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Letter from the Editor

That’s this season’s urging

     We humans are weather-dependent. After three parched weeks, rain sprinkled on October 8, then drenched the last morning of the Annapolis Sailboat Show. In the days leading up to that rain, I’d heeded Greenstreet Gardens’ emailed alert to water the garden and the birds. Both needed it.

She was a publicist who knew how to pitch her cause

     I said good-bye to a friend this week. Not that I was alone.       Mavis Glander Daly made many friends in her 93 years on this earth. Generations gathered at her farewell. Looking over her beloved Chesapeake watershed — a far sight from her homeland of Montana and South Dakota — from the West River Center, we reflected on what she’d meant to us. 

That’s what our businesses are doing. Are we?

     You sailors and wayfarers of Chesapeake Country know what I mean. You’ve traveled long and far, and your journey, if it happens to be for pleasure, is about to cross over into discontent when — in the middle of nowhere — you bump into just the inn, tavern or gas station you’ve been longing for. 

This week we bring you 50-plus ways to revel in the new season

     Autumn comes to us in many ways.      Meteorological autumn, now three weeks past, came with just the right gifts to be welcome. Clear, dry, comfortable days … cool nights that demanded a light blanket … blue skies that made imaginations soar and sent painters scurrying to capture them … clouds that looked gathered for a new entertainment called Cloud Bounce: For benefits like those, we could let summer go.

We humans can’t stop ourselves from making things

     Whether you’re taking tools to hand, sketching in a notebook, shooting with a camera, setting up an easel or playing at cabaret, you’re demonstrating that homo sapiens is also homo faber. We humans can’t stop ourselves from making things.       In Bay Weekly, we’ve found ourselves drawn to stories about making and makers.   Art en Plein Air

Those school supplies last a lifetime

     Once the ritual of going back to school is no longer yours, it falls into the realm of nostalgia.      Most bad memories fade, courtesy of pain’s blessed inability to be recalled in its actual intensity. The third-grade bully, the looming memory test on the mathematics tables and the hours of confinement are more likely to stay in the past as facts than to haunt the present.      The good memories, however, awaken with each new school year.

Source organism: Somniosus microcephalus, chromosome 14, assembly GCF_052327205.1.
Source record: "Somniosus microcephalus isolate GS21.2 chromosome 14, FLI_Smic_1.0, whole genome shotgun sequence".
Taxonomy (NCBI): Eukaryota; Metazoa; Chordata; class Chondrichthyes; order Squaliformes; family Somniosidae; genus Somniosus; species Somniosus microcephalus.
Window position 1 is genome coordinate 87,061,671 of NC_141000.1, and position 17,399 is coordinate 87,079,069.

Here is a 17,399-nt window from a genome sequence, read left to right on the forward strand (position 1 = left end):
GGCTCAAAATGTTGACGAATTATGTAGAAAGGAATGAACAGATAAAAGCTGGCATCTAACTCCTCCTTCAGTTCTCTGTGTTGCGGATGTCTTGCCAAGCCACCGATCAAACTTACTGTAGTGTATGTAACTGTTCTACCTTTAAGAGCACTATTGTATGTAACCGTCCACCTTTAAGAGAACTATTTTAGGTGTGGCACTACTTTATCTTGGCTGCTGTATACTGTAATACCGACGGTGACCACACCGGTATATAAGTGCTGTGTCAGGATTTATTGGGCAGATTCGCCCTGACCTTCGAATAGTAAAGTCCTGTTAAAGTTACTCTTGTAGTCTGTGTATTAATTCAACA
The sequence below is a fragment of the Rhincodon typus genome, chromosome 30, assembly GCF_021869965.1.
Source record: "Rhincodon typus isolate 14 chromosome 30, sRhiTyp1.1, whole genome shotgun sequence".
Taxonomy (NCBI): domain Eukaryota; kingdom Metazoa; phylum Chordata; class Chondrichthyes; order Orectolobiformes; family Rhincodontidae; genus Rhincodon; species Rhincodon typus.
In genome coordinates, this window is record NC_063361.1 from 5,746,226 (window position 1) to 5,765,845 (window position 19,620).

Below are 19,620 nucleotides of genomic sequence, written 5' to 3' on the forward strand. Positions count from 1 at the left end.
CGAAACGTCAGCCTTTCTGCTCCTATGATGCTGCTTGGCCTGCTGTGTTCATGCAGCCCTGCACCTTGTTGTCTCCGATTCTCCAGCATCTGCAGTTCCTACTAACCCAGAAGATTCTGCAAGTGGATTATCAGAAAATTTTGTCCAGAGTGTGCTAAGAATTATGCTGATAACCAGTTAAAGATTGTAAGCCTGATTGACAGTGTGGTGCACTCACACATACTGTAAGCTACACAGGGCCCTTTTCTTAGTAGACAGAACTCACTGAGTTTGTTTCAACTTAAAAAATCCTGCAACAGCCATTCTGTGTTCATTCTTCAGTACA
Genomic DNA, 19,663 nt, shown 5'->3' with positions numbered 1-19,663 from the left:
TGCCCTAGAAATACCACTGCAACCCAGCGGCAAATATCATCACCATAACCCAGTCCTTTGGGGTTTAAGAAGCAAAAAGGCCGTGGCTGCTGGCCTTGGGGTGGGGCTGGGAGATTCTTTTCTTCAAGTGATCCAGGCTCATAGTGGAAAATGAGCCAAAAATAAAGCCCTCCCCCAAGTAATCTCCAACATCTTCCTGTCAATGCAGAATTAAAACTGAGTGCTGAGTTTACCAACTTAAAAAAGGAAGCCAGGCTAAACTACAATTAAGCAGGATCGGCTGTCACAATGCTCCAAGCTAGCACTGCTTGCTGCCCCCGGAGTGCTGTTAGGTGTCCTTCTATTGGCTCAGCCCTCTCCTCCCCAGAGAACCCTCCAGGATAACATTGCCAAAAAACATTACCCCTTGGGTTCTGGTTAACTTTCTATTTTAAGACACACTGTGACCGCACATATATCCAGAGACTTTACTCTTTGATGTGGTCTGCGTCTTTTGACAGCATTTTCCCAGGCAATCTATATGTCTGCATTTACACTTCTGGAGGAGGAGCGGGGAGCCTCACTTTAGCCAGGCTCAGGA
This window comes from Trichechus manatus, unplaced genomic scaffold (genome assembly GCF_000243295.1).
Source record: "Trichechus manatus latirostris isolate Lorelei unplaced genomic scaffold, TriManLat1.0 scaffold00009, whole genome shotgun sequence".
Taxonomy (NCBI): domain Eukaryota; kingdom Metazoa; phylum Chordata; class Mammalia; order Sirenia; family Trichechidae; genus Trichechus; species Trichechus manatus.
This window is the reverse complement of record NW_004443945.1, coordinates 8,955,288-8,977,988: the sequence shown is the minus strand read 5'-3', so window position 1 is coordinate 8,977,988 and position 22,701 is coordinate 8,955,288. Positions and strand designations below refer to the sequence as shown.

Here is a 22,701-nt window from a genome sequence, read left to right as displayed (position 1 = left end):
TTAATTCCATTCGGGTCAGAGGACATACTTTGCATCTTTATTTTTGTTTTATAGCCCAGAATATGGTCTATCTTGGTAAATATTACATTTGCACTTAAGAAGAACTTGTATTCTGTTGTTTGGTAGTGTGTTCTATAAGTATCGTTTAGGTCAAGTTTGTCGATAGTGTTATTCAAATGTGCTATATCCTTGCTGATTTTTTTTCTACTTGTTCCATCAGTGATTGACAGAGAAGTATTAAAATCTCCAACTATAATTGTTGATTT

In more ways than one, a lifeline

     What’s Your Line? was a TV quiz show so popular that it ran for 17 seasons — 1950 to 1967 — and 877 episodes. 

This weekend and next, Calvert is the place to listen

      What did you listen to when you were growing up? That’s the question on my mind as I get ready to put this issue of Bay Weekly out of my hands and into yours. You’ll see why this week, and next week, too.       In families with musical talent, singing and playing an instrument is as natural as talking. In many families, church music was the rhythm of life. Musician Rick Hogue, who writes two stories in this issue, says he swayed in utero to the sound of his mother playing church music.

That special space where humans and animals come together

     I’d like to say that animals bring out the best in us. But we all know they bring out the worst, as well. The truth is that our relationships with animals are complicated. I suppose that has more to do with our natures rather than theirs.      So it’s our better natures we look at in this annual dog days of summer issue, Bay Weekly’s Pet Tales.

That’s what we do by telling your stories

Every summer, usually around the All Star break, we watch our favorite baseball movie, Bull Durham. Many of the lines in that good-hearted and now only slightly daring 1988 movie have become quotable, at least by fans.     Lines like How come in former life times, everybody thinks they were somebody famous? How come nobody ever says they were Joe Schmo?